Our plan had been to explore Fort & Pettah on the first day, then the near southern districts on the second day. But we got back to Fort around mid day, so we decided to continue on south. We walked past an old pillared building with military guards that we found out later is the old Parliament Building and now the President’s Secretariat. Just beyond it is a canal (the Dutch built a number of them here) that leads to an interior lake. We didn’t walk up the canal, but we did see some nice birds bathing & swimming there, including egrets & what looked a little like crows, along with what we think were endangered spot-billed pelicans that live here.
We walked down the long Galle Face Green, a large park along the water’s edge created in the 1850’s. This area is more lively at night when lots of folks come out for picnics & promenading, but it was pretty nice to watch the surf in the insufferably hot & humid weather. There is a pier that attracted a lot of visitors, including several women in saris with classes of children dressed in white, and a few food vendors along the road.
We stopped for lunch at the Galle Face Hotel that forms the southern end of the park. Dating from the mid-18th century, the hotel has hosted many notables, from Mark Twain to Harrison Ford, whose pictures are on display in the bar area where we ate. We ran into some friends who were on a HAL tour that lunched in a courtyard here on an extensive buffet of curry & other local cuisine, but we just had a sandwich & a beer . . . in a delightfully air conditioned room.
After lunch we decided to walk to Barefoot, a store that had been highly recommended. We knew it was a ways further south, but we didn’t know how really far it was. We passed the US Embassy & the Prime Minister’s residence, surrounded by a wall with soldiers in watchtowers above it. But most of this very long walk was through uninteresting commercial & financial areas. Fortunately, Barefoot turned out to be a really interesting store, so we didn’t feel this long walk had been wasted. This is Sri Lanka, so there were plenty of nice flowers around the city.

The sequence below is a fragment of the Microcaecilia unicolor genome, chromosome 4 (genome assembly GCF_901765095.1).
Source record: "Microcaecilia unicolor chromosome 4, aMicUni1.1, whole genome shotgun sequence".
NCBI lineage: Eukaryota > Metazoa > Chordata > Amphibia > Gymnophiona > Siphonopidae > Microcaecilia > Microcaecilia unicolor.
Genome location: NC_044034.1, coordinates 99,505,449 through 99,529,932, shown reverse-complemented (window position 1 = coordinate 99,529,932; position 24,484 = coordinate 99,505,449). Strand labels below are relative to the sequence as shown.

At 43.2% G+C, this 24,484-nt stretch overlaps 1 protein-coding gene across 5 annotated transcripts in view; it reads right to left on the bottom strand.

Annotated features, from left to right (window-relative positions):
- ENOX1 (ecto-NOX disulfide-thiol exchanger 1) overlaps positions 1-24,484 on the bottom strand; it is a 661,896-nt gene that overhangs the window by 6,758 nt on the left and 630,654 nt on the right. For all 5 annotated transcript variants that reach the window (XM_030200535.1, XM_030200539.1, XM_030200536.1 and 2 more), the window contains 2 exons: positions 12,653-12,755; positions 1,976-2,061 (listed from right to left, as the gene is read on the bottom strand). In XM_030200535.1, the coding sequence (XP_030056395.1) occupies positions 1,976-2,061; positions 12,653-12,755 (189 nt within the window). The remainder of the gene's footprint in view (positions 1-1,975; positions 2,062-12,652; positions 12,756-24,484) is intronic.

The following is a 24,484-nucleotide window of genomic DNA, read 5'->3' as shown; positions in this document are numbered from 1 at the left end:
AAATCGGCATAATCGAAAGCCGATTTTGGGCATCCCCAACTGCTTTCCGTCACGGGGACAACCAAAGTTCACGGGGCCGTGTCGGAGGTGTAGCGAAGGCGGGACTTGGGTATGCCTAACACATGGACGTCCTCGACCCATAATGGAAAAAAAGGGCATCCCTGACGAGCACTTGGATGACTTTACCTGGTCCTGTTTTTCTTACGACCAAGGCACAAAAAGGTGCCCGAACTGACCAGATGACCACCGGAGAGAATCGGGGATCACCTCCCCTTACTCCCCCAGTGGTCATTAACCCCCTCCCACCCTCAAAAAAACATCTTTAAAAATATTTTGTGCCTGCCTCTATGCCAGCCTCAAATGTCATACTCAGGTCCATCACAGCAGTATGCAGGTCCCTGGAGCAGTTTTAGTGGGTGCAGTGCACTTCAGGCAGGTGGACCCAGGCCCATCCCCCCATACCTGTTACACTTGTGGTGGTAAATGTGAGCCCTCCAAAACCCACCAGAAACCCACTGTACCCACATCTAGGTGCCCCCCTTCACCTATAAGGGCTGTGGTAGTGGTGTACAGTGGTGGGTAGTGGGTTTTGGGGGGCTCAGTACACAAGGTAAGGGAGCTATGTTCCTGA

On the way back we stopped at a McDonald’s for water (it advertised curry specialties), but mostly we just wanted to get back to the ship & off our feet. As we passed Galle Face Green there were a lot more people there than before & there were families enjoying the beach at the end of the park, which also had more pelicans.
We walked back to the dock. Shortly before entering the harbor, the last tuk-tuk of the day pulled up and offered to take us to the ship for $1 (this is the price they always quote, but others have told us that it went up after they were in the vehicle). It was only about 500 feet, so it wasn’t even worth that much. We walked past a lighthouse that doesn’t seem to work any more, which we think must be the one built by the water after taller buildings blocked the clock tower light. And we entered the port by walking under a huge stupa sitting on legs about 10 stories high, where the port controller’s office is located.
It turned out we had walked 13 miles on our first day in Colombo, easily a new record for us. We woke up the next day, March 22, still tired & sore all over, so we decided to stay on the ship. After all, we had seen most of what we had planned for two days on the first day. There was a row of tourist oriented shops on the pier across from the ship & we spent some time looking there, but found nothing we wanted beyond a tee shirt. Interestingly, although these shops had been open & available for the entire two days, when the all aboard time arrived (everybody knew when it would be), security officers had to go out to these shops to corral passengers who couldn’t tear themselves away. The antics of the passengers on these cruises are always entertaining, if baffling.
After Colombo we will be sailing north toward the Middle East and into pirate infested waters, including the Straits of Hormuz & the Persian Gulf, then around the Arabian Peninsula into the Red Sea & up to the Suez canal. In Colombo preparations for this began as crew members strung razor wire along the edge of the open walking deck, deck 3, which is where anyone would try to board this ship & also where our cabin is located. Just outside our window they also installed one of several water cannons, fire hoses attached to nozzles over the edge of the ship that can be turned on anyone trying to climb aboard. On deck 6 they also have sound cannons capable of breaking the eardrums of anyone in the water near our ship. The captain explained that we would be under constant surveillance during this passage, from the ship’s radar & security guards posted on the outside deck (with deck lights off at night), and from AWACS planes flying above & satellite coverage. In reality, there probably isn’t much real danger to us because Amsterdam can do 25 knots, easily enough to outrun any pirate boats, and a cruise ship with 1500 people on board is not a likely target for pirates, who want cargo to ransom. But its good to know that all these precautions are being taken.
So in late afternoon we sailed away from Colombo, headed up the western coast of India toward the Arabian Peninsula.